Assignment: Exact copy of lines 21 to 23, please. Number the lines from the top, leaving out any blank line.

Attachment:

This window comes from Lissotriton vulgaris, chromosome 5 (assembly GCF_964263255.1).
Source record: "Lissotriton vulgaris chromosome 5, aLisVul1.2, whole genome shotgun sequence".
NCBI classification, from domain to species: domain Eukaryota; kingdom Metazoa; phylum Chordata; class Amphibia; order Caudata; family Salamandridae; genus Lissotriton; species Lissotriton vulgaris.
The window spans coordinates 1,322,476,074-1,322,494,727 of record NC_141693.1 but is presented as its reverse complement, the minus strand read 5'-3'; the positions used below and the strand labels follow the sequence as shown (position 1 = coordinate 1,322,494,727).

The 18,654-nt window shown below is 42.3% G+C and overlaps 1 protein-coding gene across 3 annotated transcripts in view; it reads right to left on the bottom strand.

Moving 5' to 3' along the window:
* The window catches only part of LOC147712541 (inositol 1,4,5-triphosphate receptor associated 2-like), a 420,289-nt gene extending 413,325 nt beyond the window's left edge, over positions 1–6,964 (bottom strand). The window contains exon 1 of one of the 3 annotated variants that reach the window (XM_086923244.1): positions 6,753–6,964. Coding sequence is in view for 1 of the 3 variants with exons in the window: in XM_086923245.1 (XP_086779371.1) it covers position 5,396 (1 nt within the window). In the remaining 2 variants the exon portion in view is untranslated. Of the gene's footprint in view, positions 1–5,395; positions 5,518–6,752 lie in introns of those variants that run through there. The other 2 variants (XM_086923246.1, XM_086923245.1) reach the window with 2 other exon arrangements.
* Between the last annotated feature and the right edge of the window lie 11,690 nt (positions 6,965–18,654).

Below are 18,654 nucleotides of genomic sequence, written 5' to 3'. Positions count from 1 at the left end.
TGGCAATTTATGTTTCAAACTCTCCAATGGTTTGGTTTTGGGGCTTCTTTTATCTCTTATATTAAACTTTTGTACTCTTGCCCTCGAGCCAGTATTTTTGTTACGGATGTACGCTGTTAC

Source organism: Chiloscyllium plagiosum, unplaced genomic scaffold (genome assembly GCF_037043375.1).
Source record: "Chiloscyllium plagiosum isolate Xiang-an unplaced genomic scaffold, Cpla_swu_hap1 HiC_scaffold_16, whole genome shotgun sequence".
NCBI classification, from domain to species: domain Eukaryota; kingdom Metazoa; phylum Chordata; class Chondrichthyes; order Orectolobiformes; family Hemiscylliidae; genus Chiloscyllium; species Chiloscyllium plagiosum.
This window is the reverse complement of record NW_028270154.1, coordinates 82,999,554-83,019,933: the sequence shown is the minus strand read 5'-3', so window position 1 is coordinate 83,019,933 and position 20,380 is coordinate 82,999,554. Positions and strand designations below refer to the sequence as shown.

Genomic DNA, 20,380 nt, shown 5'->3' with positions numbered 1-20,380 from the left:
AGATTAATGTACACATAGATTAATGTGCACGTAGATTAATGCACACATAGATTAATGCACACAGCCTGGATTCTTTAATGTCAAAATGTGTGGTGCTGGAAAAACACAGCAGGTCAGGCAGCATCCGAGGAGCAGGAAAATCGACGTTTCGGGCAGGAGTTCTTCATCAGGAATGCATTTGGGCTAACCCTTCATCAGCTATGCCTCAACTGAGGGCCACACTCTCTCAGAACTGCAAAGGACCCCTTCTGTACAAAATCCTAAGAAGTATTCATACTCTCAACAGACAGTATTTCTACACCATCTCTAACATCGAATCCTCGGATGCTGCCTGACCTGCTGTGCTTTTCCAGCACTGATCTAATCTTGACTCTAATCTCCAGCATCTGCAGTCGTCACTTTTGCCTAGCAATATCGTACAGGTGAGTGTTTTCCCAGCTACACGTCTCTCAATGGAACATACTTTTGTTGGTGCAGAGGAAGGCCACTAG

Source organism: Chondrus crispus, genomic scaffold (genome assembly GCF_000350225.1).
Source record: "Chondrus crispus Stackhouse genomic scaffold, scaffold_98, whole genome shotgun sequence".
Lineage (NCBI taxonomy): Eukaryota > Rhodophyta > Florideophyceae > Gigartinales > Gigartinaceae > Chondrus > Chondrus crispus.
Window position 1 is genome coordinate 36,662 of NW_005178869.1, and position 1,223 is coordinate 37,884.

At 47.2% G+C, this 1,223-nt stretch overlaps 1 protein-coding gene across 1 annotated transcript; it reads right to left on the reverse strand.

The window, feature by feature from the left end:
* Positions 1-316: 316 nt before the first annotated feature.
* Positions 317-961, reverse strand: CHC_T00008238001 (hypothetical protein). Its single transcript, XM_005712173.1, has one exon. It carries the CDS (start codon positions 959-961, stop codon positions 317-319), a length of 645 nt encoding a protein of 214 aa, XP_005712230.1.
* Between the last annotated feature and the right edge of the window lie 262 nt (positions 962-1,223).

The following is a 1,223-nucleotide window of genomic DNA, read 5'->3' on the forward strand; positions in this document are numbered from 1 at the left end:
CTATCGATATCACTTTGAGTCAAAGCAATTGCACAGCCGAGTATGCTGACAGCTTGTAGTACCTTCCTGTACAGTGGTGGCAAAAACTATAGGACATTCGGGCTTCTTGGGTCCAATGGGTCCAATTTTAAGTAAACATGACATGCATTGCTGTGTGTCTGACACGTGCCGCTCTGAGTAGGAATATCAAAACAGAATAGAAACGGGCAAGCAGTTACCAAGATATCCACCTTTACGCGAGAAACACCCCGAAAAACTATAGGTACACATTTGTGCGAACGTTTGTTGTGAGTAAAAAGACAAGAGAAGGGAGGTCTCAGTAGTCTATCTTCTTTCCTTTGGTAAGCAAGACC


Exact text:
At 47.2% G+C, this 1,223-nt stretch overlaps 1 protein-coding gene across 1 annotated transcript; it reads right to left on the reverse strand.

The window, feature by feature from the left end:
* Positions 1-316: 316 nt before the first annotated feature.